The Spotlight is on Beirut
We Design Beirut is a four-day design experience from October 27 to 30, 2023, taking place in Beirut, Lebanon that aims to celebrate as well as promote design and rich craftsmanship of Lebanon in locations that will stun design-enthusiasts. SCALE engages with Mariana Wehbe, the founder/ideator of We Design Beirut to know more about the ambitious plans to turn the city of Beirut into a design extravaganza.
For someone who knows Mariana Wehbe, this new passion project that she has embarked on is inevitable. A public relations and creative events professional, Wehbe has been credited with many ambitious contracts in the region. Her ability to identify and harness talent; envision and produce world-class projects has earned her a glowing reputation as an authority on brand development, event management and production . But what made her ideate such an ambitious project like We Design Beirut, along with industrial designer Samer Alameen, is her love for design, and more importantly, her love for her country and what it has to offer in the field of design.
The design event is a recognition of the resilient nature of the Lebanese design community around the world. It is finally time to put the focus on the interminable creative streak of a country and its population that is stifled by economic turmoil and social unrest and yet never gives up. It is time to put the focus on Beirut, Lebanon.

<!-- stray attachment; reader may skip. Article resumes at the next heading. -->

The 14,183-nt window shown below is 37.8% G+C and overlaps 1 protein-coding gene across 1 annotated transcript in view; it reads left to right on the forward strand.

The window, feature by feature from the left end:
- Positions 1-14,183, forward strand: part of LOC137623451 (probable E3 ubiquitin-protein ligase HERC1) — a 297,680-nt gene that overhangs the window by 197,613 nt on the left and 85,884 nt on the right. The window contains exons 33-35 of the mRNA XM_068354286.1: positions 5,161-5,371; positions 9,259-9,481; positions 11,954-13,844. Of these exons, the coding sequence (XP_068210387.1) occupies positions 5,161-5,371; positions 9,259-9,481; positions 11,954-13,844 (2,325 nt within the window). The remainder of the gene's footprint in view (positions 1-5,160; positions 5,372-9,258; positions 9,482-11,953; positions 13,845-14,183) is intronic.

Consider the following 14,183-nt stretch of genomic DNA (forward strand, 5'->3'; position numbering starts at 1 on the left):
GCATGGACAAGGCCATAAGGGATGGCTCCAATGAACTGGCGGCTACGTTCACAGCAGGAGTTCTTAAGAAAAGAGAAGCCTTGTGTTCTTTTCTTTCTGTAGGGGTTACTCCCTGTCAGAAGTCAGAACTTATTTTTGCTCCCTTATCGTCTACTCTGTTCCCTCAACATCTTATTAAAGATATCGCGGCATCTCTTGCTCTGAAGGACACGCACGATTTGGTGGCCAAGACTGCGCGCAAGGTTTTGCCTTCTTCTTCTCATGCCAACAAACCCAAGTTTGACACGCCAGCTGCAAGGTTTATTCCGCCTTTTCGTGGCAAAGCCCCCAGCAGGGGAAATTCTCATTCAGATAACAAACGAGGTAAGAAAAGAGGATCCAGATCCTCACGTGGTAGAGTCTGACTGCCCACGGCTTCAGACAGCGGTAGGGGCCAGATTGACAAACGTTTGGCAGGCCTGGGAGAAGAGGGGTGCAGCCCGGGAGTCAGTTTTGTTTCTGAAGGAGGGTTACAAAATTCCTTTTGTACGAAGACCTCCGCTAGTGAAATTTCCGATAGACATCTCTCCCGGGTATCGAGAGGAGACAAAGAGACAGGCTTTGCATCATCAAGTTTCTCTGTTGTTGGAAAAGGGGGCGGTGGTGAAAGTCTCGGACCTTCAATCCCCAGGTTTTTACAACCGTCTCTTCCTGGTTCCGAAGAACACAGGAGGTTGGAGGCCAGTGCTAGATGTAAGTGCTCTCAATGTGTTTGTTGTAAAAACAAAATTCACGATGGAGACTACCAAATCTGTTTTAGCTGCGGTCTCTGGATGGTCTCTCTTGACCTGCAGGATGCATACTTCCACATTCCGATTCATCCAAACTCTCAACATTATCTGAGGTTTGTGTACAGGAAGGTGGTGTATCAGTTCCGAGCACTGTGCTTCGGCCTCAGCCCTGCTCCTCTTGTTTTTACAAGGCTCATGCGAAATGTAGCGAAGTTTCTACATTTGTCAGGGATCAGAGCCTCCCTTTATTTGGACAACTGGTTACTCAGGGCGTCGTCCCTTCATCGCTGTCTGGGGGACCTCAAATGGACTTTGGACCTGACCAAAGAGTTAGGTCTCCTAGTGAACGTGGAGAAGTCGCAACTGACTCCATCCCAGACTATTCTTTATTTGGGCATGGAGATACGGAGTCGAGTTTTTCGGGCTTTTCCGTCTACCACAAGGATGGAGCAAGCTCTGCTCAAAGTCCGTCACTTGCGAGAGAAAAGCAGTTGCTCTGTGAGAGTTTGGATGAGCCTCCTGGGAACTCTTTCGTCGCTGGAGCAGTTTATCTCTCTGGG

“I think it is safe to say that the world has born witness to the challenges facing the Lebanese people since 2019, from revolution to financial collapse, COVID and the August 2020 explosion. What is less known is the resilience of the Lebanese design scene in the face of all these obstacles,” says Mariana Wehbe, a born changemaker, “Lebanon has been a major hub for design since the early 1940s, and we felt it was crucial to expose these talents and the unique creativity of Lebanon to the world. This in turn will create networks and opportunities for the creatives, artisans and designers that will provide them with greater chances of continued growth and business sustainability. Throughout history, economic and political strife’s effect on the design scene is twofold; designers and artisans are the first to be adversely affected, yet the circumstances tend to bring out even more beauty and talent.”
Industrial Designer and Partner of We Design Beirut, Samer Alameen’s work is anchored in a world of story-telling that
stems from his extensive background in advertising and which has lead him to become a creator himself. he says, “I am often asked how a city as small as Beirut; with all its conflict and chaos, could be home to so much talent and creativity…
Beirut exists in contradictions and excesses; a plethora of history, cultures, conflict, enjoyment, chaos and beauty. The design scene flourishes in and is a reflection of this unique intensity.”
“We Design Beirut aims to shed a much-needed spotlight on the creativity and talent of the Lebanese design community,” says Wehbe.
The four-day immersive design celebration aims to enrich the global design scene synergistically, by engaging the creative talent of both established and emerging designers, artisans, specialists, and educators in the event’s themes of empowerment, preservation, and sustainability.